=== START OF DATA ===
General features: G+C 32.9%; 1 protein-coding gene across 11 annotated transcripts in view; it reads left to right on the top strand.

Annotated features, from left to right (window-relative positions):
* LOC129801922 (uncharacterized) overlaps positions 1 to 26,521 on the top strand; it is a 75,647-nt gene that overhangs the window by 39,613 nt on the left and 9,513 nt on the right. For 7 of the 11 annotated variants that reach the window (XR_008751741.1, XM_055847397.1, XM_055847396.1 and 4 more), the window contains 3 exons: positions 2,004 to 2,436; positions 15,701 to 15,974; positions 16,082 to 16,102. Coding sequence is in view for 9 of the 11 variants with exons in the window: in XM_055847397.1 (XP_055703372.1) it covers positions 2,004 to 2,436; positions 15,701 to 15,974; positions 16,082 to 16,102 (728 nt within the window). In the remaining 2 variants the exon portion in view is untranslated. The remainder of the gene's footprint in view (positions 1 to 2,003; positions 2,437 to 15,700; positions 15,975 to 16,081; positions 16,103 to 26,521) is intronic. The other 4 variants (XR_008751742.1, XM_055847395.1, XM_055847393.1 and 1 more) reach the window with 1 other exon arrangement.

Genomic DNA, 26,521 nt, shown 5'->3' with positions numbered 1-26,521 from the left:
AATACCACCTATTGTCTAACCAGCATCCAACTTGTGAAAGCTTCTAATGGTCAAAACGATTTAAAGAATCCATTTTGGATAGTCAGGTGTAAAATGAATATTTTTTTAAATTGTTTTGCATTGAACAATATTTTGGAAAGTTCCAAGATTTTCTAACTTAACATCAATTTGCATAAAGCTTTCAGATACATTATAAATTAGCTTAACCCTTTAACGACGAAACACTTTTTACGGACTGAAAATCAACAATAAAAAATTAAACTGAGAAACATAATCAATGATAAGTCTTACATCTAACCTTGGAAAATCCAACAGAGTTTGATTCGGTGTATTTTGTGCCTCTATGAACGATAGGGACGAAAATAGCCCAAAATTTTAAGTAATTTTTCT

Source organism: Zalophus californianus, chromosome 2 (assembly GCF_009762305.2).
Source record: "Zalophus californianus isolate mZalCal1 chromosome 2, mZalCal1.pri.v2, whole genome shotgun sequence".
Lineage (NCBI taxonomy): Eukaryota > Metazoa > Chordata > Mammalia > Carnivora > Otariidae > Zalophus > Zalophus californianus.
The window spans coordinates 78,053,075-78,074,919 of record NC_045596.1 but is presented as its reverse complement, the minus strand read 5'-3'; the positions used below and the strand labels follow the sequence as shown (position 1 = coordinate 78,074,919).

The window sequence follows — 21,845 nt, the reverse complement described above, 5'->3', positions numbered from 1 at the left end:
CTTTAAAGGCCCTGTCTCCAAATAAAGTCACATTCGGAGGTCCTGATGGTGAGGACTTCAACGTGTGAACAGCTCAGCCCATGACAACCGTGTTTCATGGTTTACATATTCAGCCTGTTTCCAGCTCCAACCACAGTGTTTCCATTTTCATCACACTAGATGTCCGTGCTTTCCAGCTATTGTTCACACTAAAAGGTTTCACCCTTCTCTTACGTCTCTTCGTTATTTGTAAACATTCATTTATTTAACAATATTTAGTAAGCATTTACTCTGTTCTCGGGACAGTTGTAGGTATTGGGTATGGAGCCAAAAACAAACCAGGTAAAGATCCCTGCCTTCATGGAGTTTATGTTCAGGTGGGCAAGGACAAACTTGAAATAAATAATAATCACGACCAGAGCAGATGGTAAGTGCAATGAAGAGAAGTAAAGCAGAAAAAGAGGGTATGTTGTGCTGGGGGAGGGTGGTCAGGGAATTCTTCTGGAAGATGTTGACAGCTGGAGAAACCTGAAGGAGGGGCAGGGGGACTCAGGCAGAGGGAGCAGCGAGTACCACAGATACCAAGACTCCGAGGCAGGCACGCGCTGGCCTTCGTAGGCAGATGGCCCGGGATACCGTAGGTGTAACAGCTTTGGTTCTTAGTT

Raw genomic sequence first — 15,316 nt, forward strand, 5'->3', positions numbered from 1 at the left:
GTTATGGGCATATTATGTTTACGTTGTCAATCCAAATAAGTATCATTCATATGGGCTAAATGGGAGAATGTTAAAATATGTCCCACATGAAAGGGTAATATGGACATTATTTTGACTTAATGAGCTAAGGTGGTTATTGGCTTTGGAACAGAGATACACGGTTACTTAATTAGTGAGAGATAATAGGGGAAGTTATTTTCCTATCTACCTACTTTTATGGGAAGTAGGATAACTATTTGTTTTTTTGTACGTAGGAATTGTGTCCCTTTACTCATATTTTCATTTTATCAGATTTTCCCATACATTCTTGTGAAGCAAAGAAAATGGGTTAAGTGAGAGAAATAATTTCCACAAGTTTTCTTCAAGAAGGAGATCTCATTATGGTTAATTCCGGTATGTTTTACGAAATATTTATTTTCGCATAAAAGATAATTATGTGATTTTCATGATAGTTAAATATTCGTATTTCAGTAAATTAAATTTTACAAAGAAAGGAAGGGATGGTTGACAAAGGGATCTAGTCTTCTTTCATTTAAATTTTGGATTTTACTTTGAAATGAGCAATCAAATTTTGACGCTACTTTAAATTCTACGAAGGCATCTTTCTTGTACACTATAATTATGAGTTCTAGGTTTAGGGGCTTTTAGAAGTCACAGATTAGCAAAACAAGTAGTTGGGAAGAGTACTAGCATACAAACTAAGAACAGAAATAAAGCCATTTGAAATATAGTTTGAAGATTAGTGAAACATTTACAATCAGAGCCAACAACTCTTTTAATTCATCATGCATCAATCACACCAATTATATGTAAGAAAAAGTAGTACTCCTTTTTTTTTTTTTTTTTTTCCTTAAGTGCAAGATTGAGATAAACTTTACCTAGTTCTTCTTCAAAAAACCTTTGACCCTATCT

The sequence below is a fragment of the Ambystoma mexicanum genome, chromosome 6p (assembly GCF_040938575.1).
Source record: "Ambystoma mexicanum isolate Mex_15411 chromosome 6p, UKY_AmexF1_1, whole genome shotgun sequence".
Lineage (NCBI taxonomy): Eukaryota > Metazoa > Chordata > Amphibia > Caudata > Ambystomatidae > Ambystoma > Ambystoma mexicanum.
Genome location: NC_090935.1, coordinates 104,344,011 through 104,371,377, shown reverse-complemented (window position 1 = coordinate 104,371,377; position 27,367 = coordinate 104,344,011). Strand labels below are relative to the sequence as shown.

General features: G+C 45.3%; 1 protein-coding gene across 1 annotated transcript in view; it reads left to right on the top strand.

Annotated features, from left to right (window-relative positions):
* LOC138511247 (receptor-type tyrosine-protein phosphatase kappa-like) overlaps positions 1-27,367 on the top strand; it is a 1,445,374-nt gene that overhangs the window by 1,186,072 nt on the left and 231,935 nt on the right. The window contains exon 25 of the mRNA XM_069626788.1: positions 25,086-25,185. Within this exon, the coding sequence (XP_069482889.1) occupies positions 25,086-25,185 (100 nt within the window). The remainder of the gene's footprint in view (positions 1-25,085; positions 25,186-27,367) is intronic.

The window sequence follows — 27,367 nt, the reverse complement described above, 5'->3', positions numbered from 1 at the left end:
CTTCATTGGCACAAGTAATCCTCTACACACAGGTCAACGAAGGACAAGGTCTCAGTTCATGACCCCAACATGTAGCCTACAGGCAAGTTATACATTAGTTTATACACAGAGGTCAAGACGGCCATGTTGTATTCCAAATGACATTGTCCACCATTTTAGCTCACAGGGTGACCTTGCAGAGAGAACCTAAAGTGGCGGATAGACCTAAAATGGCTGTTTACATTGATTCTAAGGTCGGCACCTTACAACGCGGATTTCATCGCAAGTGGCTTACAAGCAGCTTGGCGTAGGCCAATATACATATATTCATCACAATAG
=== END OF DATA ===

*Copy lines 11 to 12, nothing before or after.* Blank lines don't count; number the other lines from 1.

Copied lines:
CTTTAAAGGCCCTGTCTCCAAATAAAGTCACATTCGGAGGTCCTGATGGTGAGGACTTCAACGTGTGAACAGCTCAGCCCATGACAACCGTGTTTCATGGTTTACATATTCAGCCTGTTTCCAGCTCCAACCACAGTGTTTCCATTTTCATCACACTAGATGTCCGTGCTTTCCAGCTATTGTTCACACTAAAAGGTTTCACCCTTCTCTTACGTCTCTTCGTTATTTGTAAACATTCATTTATTTAACAATATTTAGTAAGCATTTACTCTGTTCTCGGGACAGTTGTAGGTATTGGGTATGGAGCCAAAAACAAACCAGGTAAAGATCCCTGCCTTCATGGAGTTTATGTTCAGGTGGGCAAGGACAAACTTGAAATAAATAATAATCACGACCAGAGCAGATGGTAAGTGCAATGAAGAGAAGTAAAGCAGAAAAAGAGGGTATGTTGTGCTGGGGGAGGGTGGTCAGGGAATTCTTCTGGAAGATGTTGACAGCTGGAGAAACCTGAAGGAGGGGCAGGGGGACTCAGGCAGAGGGAGCAGCGAGTACCACAGATACCAAGACTCCGAGGCAGGCACGCGCTGGCCTTCGTAGGCAGATGGCCCGGGATACCGTAGGTGTAACAGCTTTGGTTCTTAGTT

Raw genomic sequence first — 15,316 nt, forward strand, 5'->3', positions numbered from 1 at the left: